Helton v Indiana 12/1/1993
Some cases arising from BDSM incidents have been prosecuted under the criminal charge of battery. Battery, unlike assault, does not necessarily involve an attack by one person against another. The crime of battery is injurious touching or striking of one person by another. Thus, in battery cases, there is an issue as to the context in which the injurious touching or striking occurred. As the Court of Appeals of Indiana stated:
Consent is connected with the harm or evil sought to be prevented; therefore, if the victim consents to the defendant’s touching, that touching is not rude or insolent and should not be considered unlawful unless it meets one of the exceptions to the general rule.Helton v. State, 624N.E.2d499(1993) at 514, n.22
The exceptions to the general rule (in Indiana) that consent is a defense to battery, and specifically is a defense available in cases “involving sexual overtones”, are as follows:
(1) Where the defendant goes beyond acts consented to; (2) Where it is against public policy to permit the conduct or resulting harm even though it is consented to, as, as where there are no sexual overtones and the battery is a severe one which involves a breach of the public peace, as well as, an invasion of the victim’s physical security; (3) Where consent is ineffective as where it is obtained by fraud or from one lacking legal capacity to consent; (4) Where a deadly weapon is employed; (5) Where death results; or, (6) Where the battery is atrocious or aggravated.Helton 624 N.E.2d at 514, citing Jaske v. State, 539N.E.2d 14, 18 (Supreme Court Indiana 1989)
The concept here is that touching or striking, unlike an attack, is not inherently criminal. (Similarly, the conduct underlying the offense of rape—sexual intercourse—is mutually pleasurable conduct when consensual, and becomes criminal only in the absence of consent.) Thus, when that conduct is consensual, even where some injury is caused, it is more palatable to find that such consent prevents the conduct from being a criminal offense.
New York v Jovanovic 12/21/1999
People v. Jovanovic was a New York case involving an intense scene between a man and a woman who had previously engaged in extensive Internet discussion of their BDSM interests. The scene apparently went bad, and the woman went to the police. Mr. Jovanovic was tried and convicted of assault, sexual assault and kidnapping and spent 20 months in prison. Email correspondence regarding their pre-negotiations was excluded under the rape shield laws. The Court of Appeals, although it reversed the convictions on evidentiary grounds, very explicitly stated in a footnote that consent, while available as a defense to the charges of kidnapping and sexual assault, was irrelevant to the assault charge:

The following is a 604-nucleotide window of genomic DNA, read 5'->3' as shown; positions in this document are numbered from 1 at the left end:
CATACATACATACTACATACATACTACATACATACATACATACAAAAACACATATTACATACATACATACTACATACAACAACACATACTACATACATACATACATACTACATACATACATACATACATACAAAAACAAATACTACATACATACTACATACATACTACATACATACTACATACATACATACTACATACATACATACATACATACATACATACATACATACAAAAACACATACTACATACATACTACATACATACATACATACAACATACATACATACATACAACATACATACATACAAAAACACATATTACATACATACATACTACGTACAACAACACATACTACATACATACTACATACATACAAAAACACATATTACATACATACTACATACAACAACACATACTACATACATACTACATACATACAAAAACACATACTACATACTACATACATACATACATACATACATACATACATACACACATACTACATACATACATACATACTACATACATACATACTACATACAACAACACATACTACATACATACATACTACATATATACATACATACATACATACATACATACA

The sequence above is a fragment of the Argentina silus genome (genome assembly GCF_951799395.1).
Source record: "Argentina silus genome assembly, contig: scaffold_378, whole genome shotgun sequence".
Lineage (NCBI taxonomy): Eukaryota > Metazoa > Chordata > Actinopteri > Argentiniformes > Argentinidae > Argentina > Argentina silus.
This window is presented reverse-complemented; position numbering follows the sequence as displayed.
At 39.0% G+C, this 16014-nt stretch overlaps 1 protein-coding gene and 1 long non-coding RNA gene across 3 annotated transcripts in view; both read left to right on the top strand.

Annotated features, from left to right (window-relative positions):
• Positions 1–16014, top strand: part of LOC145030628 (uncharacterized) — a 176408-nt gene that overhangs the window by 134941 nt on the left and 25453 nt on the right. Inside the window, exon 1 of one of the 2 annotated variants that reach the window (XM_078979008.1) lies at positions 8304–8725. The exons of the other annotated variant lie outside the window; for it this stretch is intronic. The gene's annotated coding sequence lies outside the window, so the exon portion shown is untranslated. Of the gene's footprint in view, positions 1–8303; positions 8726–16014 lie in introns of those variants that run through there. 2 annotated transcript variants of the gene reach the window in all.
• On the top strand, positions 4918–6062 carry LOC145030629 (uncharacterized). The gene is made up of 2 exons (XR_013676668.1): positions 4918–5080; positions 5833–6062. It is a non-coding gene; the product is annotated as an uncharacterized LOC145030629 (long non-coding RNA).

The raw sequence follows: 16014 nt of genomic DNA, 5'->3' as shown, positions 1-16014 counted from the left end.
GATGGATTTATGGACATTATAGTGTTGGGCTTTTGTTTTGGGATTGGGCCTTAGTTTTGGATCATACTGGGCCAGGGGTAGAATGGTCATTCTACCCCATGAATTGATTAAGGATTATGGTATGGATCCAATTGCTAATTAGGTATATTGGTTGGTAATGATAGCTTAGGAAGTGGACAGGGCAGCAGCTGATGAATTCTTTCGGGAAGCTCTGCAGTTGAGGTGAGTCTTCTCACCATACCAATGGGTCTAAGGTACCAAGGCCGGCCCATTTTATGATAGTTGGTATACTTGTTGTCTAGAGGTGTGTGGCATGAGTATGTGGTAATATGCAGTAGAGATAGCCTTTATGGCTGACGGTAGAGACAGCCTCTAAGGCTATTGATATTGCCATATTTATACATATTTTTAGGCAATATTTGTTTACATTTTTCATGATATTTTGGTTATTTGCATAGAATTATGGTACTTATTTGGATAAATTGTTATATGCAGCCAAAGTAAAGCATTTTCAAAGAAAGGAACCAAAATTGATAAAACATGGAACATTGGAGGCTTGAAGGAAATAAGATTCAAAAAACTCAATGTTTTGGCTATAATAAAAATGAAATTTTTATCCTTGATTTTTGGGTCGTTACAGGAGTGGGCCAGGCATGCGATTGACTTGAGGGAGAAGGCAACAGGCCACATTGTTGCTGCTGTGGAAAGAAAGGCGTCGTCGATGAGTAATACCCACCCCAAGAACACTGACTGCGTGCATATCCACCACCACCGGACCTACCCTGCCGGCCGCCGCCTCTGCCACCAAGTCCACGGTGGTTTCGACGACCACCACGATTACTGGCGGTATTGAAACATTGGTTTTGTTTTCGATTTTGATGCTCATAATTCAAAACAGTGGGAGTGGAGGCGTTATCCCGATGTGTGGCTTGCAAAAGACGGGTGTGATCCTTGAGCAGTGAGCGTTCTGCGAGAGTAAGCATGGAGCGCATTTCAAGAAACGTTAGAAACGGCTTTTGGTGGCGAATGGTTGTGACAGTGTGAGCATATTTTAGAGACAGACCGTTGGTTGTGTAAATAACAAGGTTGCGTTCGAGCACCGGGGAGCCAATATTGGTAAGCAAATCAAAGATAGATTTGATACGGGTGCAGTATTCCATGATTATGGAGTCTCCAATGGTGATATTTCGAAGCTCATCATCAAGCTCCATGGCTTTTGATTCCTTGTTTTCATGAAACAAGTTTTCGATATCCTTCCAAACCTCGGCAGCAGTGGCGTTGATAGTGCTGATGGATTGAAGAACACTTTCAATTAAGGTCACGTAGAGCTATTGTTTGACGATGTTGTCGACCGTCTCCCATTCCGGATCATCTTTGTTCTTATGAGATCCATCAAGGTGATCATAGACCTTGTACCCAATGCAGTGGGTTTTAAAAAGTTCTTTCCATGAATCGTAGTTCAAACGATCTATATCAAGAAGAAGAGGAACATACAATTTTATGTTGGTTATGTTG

There is no available defense of consent on a charge of assault under Penal Law §§ 120.00 and 120.05 (contrast, Penal Law § 120.05 [where lack of consent is an element]). Indeed, while a meaningful distinction can be made between an ordinary violent beating and violence in which both parties voluntarily participate for their own sexual gratification, nevertheless, just as a person cannot consent to his or her own murder (see, People v. Duffy, 79 N.Y.2d 611, 584 N.Y.S.2d 739, 595 N.E.2d 814), as a matter of public policy, a person cannot avoid criminal responsibility for an assault that causes injury or carries a risk of serious harm, even if the victim asked for or consented to the act (see, e.g., State v. Brown, 154 N.J.Super. 511, 512, 381 A.2d 1231, 1232; People v. Samuels, 250 Cal.App.2d 501, 513-514, 58 Cal.Rptr. 439, 447, cert. denied, 390 U.S. 1024, 88 S.Ct. 1404, 20 L.Ed.2d 281; Commonwealth v. Appleby, 380 Mass. 296, 402 N.E.2d 1051; Iowa v. Collier, 372 N.W.2d 303).People v. Jovanovic 263 A.D.2d 182, 198, 700 N.Y.S.2d 156, 169 (N.Y.A.D. 1 Dept.,1999)
It is important to note that the Jovanovic court cited the Samuels, Appleby and Collier decisions, confirming that the prevailing view is that there is a settled.
Lawrence v Texas 6/26/2003
Lawrence v. Texas, a landmark U.S. Supreme Court case for privacy and sexual freedom rights, held (in a sodomy prosecution) that, absent a compelling societal interest (and moral disapproval is not such an interest), the government cannot make private consensual sexual activity a crime. Attempts to argue Lawrence in appellate cases related to BDSM have been unsuccessful to date.
Nebraska v Van 11/12/2004
An argument based on Lawrence v. Texas was rejected in the Nebraska case of State v. Van, 268 Neb.814 (2004). Van was convicted of first-degree assault on the basis of an extended imprisonment and extremely intense BDSM/torture of a gay male submissive. The submissive initially consented to practices that were quite intense, but the evidence was in conflict as to whether he later withdrew that consent. On appeal, defendant Van argued that this was a case of “two adults who, with complete and mutual consent, engaged in sexual practices common to their homosexual, BDSM lifestyle” and as such was protected under Lawrence v. Texas.